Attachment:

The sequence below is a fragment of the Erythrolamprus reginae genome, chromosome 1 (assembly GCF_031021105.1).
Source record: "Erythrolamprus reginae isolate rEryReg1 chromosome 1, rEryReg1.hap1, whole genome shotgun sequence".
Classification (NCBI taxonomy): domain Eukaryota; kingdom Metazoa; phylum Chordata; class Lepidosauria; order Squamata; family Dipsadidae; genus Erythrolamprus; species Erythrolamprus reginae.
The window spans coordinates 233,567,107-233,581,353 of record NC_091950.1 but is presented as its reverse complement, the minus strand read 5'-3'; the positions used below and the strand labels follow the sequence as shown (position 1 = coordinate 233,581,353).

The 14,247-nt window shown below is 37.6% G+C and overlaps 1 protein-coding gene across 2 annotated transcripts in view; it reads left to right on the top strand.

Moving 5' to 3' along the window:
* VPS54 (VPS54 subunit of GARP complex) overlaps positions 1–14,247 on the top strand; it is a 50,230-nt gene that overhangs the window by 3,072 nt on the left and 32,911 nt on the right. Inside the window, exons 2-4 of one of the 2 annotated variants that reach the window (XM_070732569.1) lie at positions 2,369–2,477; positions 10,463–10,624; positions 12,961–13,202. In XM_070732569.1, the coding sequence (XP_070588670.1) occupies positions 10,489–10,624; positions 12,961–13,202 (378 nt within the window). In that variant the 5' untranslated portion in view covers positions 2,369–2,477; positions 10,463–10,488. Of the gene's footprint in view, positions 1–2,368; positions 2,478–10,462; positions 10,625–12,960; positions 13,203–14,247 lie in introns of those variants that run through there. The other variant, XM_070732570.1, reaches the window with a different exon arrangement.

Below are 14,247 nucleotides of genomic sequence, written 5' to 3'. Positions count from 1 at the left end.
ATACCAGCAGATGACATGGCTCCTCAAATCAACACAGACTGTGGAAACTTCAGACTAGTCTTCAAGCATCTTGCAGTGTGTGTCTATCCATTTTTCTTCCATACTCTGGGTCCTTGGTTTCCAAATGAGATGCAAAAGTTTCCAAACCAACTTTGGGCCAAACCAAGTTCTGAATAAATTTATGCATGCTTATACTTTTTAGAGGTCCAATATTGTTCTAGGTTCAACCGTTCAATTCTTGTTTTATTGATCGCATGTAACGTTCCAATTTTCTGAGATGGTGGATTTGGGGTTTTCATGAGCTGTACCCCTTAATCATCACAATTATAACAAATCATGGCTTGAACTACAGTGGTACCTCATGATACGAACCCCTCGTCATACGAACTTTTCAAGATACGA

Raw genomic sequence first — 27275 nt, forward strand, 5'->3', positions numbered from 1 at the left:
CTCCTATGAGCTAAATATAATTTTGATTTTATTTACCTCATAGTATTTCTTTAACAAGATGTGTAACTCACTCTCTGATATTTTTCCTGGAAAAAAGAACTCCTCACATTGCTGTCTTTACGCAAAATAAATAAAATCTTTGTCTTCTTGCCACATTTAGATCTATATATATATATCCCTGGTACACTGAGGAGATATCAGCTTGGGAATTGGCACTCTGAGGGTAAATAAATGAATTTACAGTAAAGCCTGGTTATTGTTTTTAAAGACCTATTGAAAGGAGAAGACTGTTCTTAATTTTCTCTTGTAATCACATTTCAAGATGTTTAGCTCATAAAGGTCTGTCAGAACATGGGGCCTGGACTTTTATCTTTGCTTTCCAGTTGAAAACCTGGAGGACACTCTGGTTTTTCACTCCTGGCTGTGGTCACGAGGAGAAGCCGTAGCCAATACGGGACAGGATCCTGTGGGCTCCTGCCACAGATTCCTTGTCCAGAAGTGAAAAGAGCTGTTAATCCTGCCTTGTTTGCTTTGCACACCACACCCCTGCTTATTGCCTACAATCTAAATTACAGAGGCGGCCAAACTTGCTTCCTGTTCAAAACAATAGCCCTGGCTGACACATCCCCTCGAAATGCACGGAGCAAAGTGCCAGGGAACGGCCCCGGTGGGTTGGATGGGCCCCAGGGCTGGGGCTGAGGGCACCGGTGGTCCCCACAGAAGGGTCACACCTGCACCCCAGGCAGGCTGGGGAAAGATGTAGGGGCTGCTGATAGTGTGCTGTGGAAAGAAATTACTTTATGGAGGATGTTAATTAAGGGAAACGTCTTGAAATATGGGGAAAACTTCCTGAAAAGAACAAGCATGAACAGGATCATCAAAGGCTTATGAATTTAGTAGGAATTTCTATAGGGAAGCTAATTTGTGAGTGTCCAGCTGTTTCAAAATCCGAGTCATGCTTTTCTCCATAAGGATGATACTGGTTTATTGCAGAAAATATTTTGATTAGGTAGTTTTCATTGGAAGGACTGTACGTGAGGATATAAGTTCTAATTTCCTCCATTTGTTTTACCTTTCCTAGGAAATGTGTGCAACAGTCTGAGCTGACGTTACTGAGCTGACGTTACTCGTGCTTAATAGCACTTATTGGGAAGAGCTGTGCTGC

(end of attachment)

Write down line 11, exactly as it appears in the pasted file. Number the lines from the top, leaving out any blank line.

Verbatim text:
CTCCTATGAGCTAAATATAATTTTGATTTTATTTACCTCATAGTATTTCTTTAACAAGATGTGTAACTCACTCTCTGATATTTTTCCTGGAAAAAAGAACTCCTCACATTGCTGTCTTTACGCAAAATAAATAAAATCTTTGTCTTCTTGCCACATTTAGATCTATATATATATATCCCTGGTACACTGAGGAGATATCAGCTTGGGAATTGGCACTCTGAGGGTAAATAAATGAATTTACAGTAAAGCCTGGTTATTGTTTTTAAAGACCTATTGAAAGGAGAAGACTGTTCTTAATTTTCTCTTGTAATCACATTTCAAGATGTTTAGCTCATAAAGGTCTGTCAGAACATGGGGCCTGGACTTTTATCTTTGCTTTCCAGTTGAAAACCTGGAGGACACTCTGGTTTTTCACTCCTGGCTGTGGTCACGAGGAGAAGCCGTAGCCAATACGGGACAGGATCCTGTGGGCTCCTGCCACAGATTCCTTGTCCAGAAGTGAAAAGAGCTGTTAATCCTGCCTTGTTTGCTTTGCACACCACACCCCTGCTTATTGCCTACAATCTAAATTACAGAGGCGGCCAAACTTGCTTCCTGTTCAAAACAATAGCCCTGGCTGACACATCCCCTCGAAATGCACGGAGCAAAGTGCCAGGGAACGGCCCCGGTGGGTTGGATGGGCCCCAGGGCTGGGGCTGAGGGCACCGGTGGTCCCCACAGAAGGGTCACACCTGCACCCCAGGCAGGCTGGGGAAAGATGTAGGGGCTGCTGATAGTGTGCTGTGGAAAGAAATTACTTTATGGAGGATGTTAATTAAGGGAAACGTCTTGAAATATGGGGAAAACTTCCTGAAAAGAACAAGCATGAACAGGATCATCAAAGGCTTATGAATTTAGTAGGAATTTCTATAGGGAAGCTAATTTGTGAGTGTCCAGCTGTTTCAAAATCCGAGTCATGCTTTTCTCCATAAGGATGATACTGGTTTATTGCAGAAAATATTTTGATTAGGTAGTTTTCATTGGAAGGACTGTACGTGAGGATATAAGTTCTAATTTCCTCCATTTGTTTTACCTTTCCTAGGAAATGTGTGCAACAGTCTGAGCTGACGTTACTGAGCTGACGTTACTCGTGCTTAATAGCACTTATTGGGAAGAGCTGTGCTGC